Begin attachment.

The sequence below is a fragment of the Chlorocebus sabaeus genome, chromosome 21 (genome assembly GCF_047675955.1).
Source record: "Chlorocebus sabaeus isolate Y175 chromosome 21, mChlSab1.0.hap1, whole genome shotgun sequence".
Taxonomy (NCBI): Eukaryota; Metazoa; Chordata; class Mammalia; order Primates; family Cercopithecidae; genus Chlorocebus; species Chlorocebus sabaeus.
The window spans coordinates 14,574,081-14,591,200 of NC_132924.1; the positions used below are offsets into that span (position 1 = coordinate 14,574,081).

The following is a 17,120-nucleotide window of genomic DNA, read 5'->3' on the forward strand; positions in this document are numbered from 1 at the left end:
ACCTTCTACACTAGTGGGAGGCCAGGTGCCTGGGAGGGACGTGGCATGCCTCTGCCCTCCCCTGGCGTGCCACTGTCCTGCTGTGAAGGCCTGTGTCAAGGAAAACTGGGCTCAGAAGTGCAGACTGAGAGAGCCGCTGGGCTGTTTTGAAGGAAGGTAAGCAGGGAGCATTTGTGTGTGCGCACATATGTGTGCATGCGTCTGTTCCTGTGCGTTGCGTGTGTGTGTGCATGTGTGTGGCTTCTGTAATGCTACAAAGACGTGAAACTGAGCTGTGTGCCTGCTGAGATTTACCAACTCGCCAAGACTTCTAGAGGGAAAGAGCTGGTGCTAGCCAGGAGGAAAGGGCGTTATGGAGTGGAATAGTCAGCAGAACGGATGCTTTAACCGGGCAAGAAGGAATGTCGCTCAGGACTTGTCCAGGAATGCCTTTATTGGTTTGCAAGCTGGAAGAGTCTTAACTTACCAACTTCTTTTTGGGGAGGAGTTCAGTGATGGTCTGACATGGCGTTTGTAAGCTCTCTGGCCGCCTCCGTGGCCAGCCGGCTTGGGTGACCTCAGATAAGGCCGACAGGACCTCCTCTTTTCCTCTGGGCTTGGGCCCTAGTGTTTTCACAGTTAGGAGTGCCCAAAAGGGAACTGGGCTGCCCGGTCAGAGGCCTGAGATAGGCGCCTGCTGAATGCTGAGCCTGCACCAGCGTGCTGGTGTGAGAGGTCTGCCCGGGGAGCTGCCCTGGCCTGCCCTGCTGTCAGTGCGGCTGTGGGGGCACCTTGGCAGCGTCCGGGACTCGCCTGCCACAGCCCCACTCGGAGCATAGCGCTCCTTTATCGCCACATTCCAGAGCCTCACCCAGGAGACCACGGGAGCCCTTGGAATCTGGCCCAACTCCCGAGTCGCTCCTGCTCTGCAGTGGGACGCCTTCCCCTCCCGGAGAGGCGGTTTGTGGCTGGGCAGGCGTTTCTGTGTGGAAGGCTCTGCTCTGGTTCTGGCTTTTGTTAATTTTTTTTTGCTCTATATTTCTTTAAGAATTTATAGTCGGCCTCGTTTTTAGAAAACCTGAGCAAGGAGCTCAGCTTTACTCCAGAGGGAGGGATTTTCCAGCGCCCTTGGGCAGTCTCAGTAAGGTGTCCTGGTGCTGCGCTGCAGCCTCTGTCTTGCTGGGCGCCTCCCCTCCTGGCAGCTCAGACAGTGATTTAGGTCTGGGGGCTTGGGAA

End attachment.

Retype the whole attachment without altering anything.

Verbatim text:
The sequence below is a fragment of the Chlorocebus sabaeus genome, chromosome 21 (genome assembly GCF_047675955.1).
Source record: "Chlorocebus sabaeus isolate Y175 chromosome 21, mChlSab1.0.hap1, whole genome shotgun sequence".
Taxonomy (NCBI): Eukaryota; Metazoa; Chordata; class Mammalia; order Primates; family Cercopithecidae; genus Chlorocebus; species Chlorocebus sabaeus.
The window spans coordinates 14,574,081-14,591,200 of NC_132924.1; the positions used below are offsets into that span (position 1 = coordinate 14,574,081).

The following is a 17,120-nucleotide window of genomic DNA, read 5'->3' on the forward strand; positions in this document are numbered from 1 at the left end:
ACCTTCTACACTAGTGGGAGGCCAGGTGCCTGGGAGGGACGTGGCATGCCTCTGCCCTCCCCTGGCGTGCCACTGTCCTGCTGTGAAGGCCTGTGTCAAGGAAAACTGGGCTCAGAAGTGCAGACTGAGAGAGCCGCTGGGCTGTTTTGAAGGAAGGTAAGCAGGGAGCATTTGTGTGTGCGCACATATGTGTGCATGCGTCTGTTCCTGTGCGTTGCGTGTGTGTGTGCATGTGTGTGGCTTCTGTAATGCTACAAAGACGTGAAACTGAGCTGTGTGCCTGCTGAGATTTACCAACTCGCCAAGACTTCTAGAGGGAAAGAGCTGGTGCTAGCCAGGAGGAAAGGGCGTTATGGAGTGGAATAGTCAGCAGAACGGATGCTTTAACCGGGCAAGAAGGAATGTCGCTCAGGACTTGTCCAGGAATGCCTTTATTGGTTTGCAAGCTGGAAGAGTCTTAACTTACCAACTTCTTTTTGGGGAGGAGTTCAGTGATGGTCTGACATGGCGTTTGTAAGCTCTCTGGCCGCCTCCGTGGCCAGCCGGCTTGGGTGACCTCAGATAAGGCCGACAGGACCTCCTCTTTTCCTCTGGGCTTGGGCCCTAGTGTTTTCACAGTTAGGAGTGCCCAAAAGGGAACTGGGCTGCCCGGTCAGAGGCCTGAGATAGGCGCCTGCTGAATGCTGAGCCTGCACCAGCGTGCTGGTGTGAGAGGTCTGCCCGGGGAGCTGCCCTGGCCTGCCCTGCTGTCAGTGCGGCTGTGGGGGCACCTTGGCAGCGTCCGGGACTCGCCTGCCACAGCCCCACTCGGAGCATAGCGCTCCTTTATCGCCACATTCCAGAGCCTCACCCAGGAGACCACGGGAGCCCTTGGAATCTGGCCCAACTCCCGAGTCGCTCCTGCTCTGCAGTGGGACGCCTTCCCCTCCCGGAGAGGCGGTTTGTGGCTGGGCAGGCGTTTCTGTGTGGAAGGCTCTGCTCTGGTTCTGGCTTTTGTTAATTTTTTTTTGCTCTATATTTCTTTAAGAATTTATAGTCGGCCTCGTTTTTAGAAAACCTGAGCAAGGAGCTCAGCTTTACTCCAGAGGGAGGGATTTTCCAGCGCCCTTGGGCAGTCTCAGTAAGGTGTCCTGGTGCTGCGCTGCAGCCTCTGTCTTGCTGGGCGCCTCCCCTCCTGGCAGCTCAGACAGTGATTTAGGTCTGGGGGCTTGGGAA